Archive for the ‘Matching Tech’ category

Ways to implement the ISTE Administrator Standards

August 11th, 2014

The International Society for Technology in Education (ISTE) has created a set of standards for educational technology applicable worldwide. While there are discrepancies in the availability of technology, five standards for educational leaders help ensure that schools are moving in the right direction for student equity and tech efficiency. I’ve included summaries of those five standards below alongside my personal recommendations on how to implement these standards.

1. Visionary leadership – This is an administrator’s ability to involve all stakeholders in purposeful change, follow through on a strategic plan, and advocate for policies and funding.

Implementing a vision is why we need leaders and the best leaders create opportunities for those impacted by a decision to help create that decision. Involve teachers, students, and families in brainstorming sessions regarding the direction for technology at the campus and district level. It is important when gathering feedback to include those who may not be the most comfortable with technology. Even though they may disagree with you, they will be the ones working with you and potential problems can be resolved early on in the process with shared understanding.

Keeping the change purposeful is also key. Too often it is tempting to implement new technology simply because it is new. Everything that the school does must support the big picture vision and mission of the school, which leads to…

2. Digital age learning culture – The innovations that technology can bring to a school must focus on improving instruction. Educational leaders must also model a learning lifestyle for students and teachers in part by participating in learning communities.

Instruction is what we’re about. It may take on various forms depending upon the style of the teacher and the content of the curriculum, but, at the end of the day, we are about students learning. If an activity – technology included – does not help students learn, cut it.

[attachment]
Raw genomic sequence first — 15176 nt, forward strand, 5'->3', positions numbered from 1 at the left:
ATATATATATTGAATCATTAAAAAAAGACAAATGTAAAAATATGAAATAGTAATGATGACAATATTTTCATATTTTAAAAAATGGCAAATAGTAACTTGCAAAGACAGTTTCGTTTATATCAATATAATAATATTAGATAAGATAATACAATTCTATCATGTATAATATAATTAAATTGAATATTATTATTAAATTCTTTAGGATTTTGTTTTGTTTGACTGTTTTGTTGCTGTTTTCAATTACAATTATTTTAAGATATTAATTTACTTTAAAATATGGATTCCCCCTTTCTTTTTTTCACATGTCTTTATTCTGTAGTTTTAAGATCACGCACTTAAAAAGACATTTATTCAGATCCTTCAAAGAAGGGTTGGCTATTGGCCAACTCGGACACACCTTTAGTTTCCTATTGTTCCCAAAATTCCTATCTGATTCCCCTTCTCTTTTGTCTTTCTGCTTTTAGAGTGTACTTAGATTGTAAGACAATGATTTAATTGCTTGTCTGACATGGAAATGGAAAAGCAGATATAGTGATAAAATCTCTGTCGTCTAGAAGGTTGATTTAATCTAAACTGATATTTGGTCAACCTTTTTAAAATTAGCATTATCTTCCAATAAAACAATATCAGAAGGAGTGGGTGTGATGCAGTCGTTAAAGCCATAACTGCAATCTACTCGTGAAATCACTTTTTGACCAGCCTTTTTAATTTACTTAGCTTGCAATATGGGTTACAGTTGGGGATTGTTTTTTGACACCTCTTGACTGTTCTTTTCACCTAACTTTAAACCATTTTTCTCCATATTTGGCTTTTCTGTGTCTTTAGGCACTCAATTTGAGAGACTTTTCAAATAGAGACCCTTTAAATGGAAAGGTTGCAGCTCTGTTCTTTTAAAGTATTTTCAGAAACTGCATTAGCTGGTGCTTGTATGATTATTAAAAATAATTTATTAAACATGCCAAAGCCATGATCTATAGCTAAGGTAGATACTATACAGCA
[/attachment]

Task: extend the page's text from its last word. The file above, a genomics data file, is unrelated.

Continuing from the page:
Modeling positive behaviors in education is crucial. Educational leaders must live out what they expect students and staff to do, otherwise it can be dismissed as hypocritical ideology or chasing a trend. A principal who uses a shared network drive instead of making hundreds of copies for faculty meeting handouts is one simple example of using technology to help the school. Modeling the use of collaboration software (such as Google Drive, Evernote, or One Note) with department chairs will in turn show them through experience how to use technology with their students.

3. Excellence in professional practice – Resources such as time and money must be allocated for educators to engage in professional growth. Educational leaders must also stay current on educational research and emerging trends in order to evaluate which practices to pursue.

Money is tough to allocate when the economy is struggling, and time is a commodity that teachers do not have in excess, so creativity is needed to implement this standard. With regards to time, faculty meetings or weekly staff emails can have a section dedicated to sharing best practices. Experienced teachers can be the best experts and money could be saved on not having to hire an outside presenter or consultant and have more practical applications of technology on a campus by campus basis. Opportunities to use teacher-led workshops for recertification credit must also be available.

To stay current, social media is probably one of the quickest ways to see new trends emerge in technology. The issue will be to sift through what is reliable, what is applicable, and what is worthwhile. There are various blogs and Twitter feeds to follow that emphasize Educational Technology, such as The Digital Shift and Michael Karlin’s The Ed Tech Round Up. Another technique is to follow non-educational tech blogs to get a business world perspective.

4. Systemic improvement – Educational leaders need to collaborate with the staff on their campuses and with other administrators to establish ways of measuring success and to interpret those results for the growth of the campus. Leaders must also develop a sustainable framework for technology which includes recruiting and retaining personnel who use technology effectively.

Measuring success is key in determining whether technology use works towards the mission and vision of the school. Is success defined by student scores on summative assessments? Find the correlation. Is success a reduction in late homework turn-ins? Check to see if the data lines up. Data-based decision making is the reality of modern schools.